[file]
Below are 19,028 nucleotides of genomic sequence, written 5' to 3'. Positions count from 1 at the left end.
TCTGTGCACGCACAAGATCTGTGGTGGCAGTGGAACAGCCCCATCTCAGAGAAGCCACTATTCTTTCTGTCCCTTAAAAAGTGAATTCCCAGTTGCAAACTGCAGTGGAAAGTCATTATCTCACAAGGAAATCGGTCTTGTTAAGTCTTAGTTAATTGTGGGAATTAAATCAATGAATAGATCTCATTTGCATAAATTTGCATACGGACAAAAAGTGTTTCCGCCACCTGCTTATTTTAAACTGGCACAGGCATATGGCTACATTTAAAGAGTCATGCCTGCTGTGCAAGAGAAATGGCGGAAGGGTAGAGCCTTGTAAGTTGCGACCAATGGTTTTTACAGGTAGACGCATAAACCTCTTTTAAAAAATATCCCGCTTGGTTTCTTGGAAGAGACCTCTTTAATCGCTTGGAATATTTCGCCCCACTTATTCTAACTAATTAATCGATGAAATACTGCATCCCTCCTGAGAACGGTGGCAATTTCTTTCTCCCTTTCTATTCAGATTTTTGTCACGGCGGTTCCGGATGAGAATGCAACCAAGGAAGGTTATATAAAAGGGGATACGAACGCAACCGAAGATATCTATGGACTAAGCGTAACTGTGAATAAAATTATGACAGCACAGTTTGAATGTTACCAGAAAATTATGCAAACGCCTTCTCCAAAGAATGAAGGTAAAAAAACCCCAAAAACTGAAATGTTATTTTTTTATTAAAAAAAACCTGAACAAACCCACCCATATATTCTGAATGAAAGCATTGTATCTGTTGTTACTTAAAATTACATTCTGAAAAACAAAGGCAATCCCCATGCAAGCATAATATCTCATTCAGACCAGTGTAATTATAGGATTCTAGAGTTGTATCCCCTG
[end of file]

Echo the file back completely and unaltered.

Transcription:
Below are 19,028 nucleotides of genomic sequence, written 5' to 3'. Positions count from 1 at the left end.
TCTGTGCACGCACAAGATCTGTGGTGGCAGTGGAACAGCCCCATCTCAGAGAAGCCACTATTCTTTCTGTCCCTTAAAAAGTGAATTCCCAGTTGCAAACTGCAGTGGAAAGTCATTATCTCACAAGGAAATCGGTCTTGTTAAGTCTTAGTTAATTGTGGGAATTAAATCAATGAATAGATCTCATTTGCATAAATTTGCATACGGACAAAAAGTGTTTCCGCCACCTGCTTATTTTAAACTGGCACAGGCATATGGCTACATTTAAAGAGTCATGCCTGCTGTGCAAGAGAAATGGCGGAAGGGTAGAGCCTTGTAAGTTGCGACCAATGGTTTTTACAGGTAGACGCATAAACCTCTTTTAAAAAATATCCCGCTTGGTTTCTTGGAAGAGACCTCTTTAATCGCTTGGAATATTTCGCCCCACTTATTCTAACTAATTAATCGATGAAATACTGCATCCCTCCTGAGAACGGTGGCAATTTCTTTCTCCCTTTCTATTCAGATTTTTGTCACGGCGGTTCCGGATGAGAATGCAACCAAGGAAGGTTATATAAAAGGGGATACGAACGCAACCGAAGATATCTATGGACTAAGCGTAACTGTGAATAAAATTATGACAGCACAGTTTGAATGTTACCAGAAAATTATGCAAACGCCTTCTCCAAAGAATGAAGGTAAAAAAACCCCAAAAACTGAAATGTTATTTTTTTATTAAAAAAAACCTGAACAAACCCACCCATATATTCTGAATGAAAGCATTGTATCTGTTGTTACTTAAAATTACATTCTGAAAAACAAAGGCAATCCCCATGCAAGCATAATATCTCATTCAGACCAGTGTAATTATAGGATTCTAGAGTTGTATCCCCTG